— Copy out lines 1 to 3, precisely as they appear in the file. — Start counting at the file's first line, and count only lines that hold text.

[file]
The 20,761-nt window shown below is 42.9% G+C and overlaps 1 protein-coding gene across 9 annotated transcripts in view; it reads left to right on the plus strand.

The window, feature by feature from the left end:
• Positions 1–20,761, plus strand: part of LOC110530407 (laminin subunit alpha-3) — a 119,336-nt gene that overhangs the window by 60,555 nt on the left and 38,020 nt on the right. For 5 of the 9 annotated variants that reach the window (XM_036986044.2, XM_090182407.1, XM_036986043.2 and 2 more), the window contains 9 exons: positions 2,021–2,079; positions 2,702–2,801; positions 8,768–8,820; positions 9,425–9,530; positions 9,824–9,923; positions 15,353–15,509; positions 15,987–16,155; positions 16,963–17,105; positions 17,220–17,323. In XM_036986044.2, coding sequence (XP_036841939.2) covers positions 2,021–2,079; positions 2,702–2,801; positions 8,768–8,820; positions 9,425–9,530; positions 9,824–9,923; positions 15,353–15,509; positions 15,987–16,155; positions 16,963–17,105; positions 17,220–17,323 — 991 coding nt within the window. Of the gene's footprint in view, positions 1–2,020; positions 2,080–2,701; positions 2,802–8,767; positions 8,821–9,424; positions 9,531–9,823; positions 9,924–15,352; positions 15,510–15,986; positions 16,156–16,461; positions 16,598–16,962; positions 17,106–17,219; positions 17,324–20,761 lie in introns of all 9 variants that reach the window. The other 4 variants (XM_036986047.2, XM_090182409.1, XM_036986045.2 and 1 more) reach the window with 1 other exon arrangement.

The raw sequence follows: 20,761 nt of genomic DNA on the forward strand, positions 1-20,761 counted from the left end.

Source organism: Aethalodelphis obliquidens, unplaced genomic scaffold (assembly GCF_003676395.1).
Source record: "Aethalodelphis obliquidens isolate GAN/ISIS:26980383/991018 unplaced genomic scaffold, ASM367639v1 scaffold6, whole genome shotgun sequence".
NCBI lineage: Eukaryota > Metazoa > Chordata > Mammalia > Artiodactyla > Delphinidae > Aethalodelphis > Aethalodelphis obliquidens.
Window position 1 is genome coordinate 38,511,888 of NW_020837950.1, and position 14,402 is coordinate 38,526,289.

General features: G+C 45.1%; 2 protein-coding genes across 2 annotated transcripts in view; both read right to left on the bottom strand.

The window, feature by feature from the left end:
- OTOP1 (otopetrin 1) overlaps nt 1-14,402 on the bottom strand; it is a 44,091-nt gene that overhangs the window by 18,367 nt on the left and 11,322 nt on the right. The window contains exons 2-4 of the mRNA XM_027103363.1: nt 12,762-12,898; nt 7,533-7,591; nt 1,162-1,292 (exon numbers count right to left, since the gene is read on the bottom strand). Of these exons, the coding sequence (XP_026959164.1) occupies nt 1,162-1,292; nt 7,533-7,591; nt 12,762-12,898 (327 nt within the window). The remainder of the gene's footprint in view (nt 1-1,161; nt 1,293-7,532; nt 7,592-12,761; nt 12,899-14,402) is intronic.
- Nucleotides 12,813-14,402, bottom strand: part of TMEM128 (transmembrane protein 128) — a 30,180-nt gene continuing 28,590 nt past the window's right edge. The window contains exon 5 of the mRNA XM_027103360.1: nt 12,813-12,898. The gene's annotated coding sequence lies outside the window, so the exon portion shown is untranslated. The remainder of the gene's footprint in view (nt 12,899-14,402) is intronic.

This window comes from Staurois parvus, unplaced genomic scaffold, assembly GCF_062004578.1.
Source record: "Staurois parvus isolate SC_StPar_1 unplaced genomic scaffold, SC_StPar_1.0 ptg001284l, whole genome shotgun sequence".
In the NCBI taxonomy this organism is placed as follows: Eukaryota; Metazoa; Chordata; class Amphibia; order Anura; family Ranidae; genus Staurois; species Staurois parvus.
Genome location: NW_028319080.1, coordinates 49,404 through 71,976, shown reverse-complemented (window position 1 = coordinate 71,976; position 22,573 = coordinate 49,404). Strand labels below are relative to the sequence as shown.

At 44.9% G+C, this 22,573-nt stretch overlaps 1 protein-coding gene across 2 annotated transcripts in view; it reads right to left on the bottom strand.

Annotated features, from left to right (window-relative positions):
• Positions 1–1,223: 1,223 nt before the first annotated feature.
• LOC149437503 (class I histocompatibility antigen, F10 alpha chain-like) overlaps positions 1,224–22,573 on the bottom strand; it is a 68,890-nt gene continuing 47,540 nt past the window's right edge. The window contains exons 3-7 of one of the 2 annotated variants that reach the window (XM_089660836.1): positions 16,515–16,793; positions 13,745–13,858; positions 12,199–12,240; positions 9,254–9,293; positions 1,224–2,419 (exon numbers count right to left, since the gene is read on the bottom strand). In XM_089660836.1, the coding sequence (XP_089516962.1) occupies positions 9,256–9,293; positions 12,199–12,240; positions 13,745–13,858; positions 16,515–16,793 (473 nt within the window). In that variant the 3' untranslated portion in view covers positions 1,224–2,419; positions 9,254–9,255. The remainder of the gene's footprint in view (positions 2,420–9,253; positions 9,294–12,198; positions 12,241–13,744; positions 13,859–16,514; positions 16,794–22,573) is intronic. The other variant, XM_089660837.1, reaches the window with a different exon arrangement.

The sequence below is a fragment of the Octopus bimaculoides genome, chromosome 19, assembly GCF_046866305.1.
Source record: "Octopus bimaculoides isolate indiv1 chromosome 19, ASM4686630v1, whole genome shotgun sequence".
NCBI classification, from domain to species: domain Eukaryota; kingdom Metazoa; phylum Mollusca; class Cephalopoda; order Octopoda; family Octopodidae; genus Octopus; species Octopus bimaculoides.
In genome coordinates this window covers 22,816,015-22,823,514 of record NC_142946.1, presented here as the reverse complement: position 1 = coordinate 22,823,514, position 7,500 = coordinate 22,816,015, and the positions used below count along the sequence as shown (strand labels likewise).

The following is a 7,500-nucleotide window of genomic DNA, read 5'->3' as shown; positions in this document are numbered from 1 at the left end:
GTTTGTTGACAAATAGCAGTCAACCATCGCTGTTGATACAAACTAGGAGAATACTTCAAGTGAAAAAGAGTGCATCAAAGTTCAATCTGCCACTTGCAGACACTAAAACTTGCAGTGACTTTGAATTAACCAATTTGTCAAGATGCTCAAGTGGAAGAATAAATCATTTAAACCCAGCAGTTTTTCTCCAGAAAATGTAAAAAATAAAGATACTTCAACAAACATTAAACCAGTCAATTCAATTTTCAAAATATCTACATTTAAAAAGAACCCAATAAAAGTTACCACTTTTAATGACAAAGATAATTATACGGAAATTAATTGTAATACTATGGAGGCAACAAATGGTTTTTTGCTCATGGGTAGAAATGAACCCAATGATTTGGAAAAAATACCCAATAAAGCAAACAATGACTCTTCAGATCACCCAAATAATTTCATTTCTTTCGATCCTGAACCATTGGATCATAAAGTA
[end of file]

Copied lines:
The 20,761-nt window shown below is 42.9% G+C and overlaps 1 protein-coding gene across 9 annotated transcripts in view; it reads left to right on the plus strand.

The window, feature by feature from the left end:
• Positions 1–20,761, plus strand: part of LOC110530407 (laminin subunit alpha-3) — a 119,336-nt gene that overhangs the window by 60,555 nt on the left and 38,020 nt on the right. For 5 of the 9 annotated variants that reach the window (XM_036986044.2, XM_090182407.1, XM_036986043.2 and 2 more), the window contains 9 exons: positions 2,021–2,079; positions 2,702–2,801; positions 8,768–8,820; positions 9,425–9,530; positions 9,824–9,923; positions 15,353–15,509; positions 15,987–16,155; positions 16,963–17,105; positions 17,220–17,323. In XM_036986044.2, coding sequence (XP_036841939.2) covers positions 2,021–2,079; positions 2,702–2,801; positions 8,768–8,820; positions 9,425–9,530; positions 9,824–9,923; positions 15,353–15,509; positions 15,987–16,155; positions 16,963–17,105; positions 17,220–17,323 — 991 coding nt within the window. Of the gene's footprint in view, positions 1–2,020; positions 2,080–2,701; positions 2,802–8,767; positions 8,821–9,424; positions 9,531–9,823; positions 9,924–15,352; positions 15,510–15,986; positions 16,156–16,461; positions 16,598–16,962; positions 17,106–17,219; positions 17,324–20,761 lie in introns of all 9 variants that reach the window. The other 4 variants (XM_036986047.2, XM_090182409.1, XM_036986045.2 and 1 more) reach the window with 1 other exon arrangement.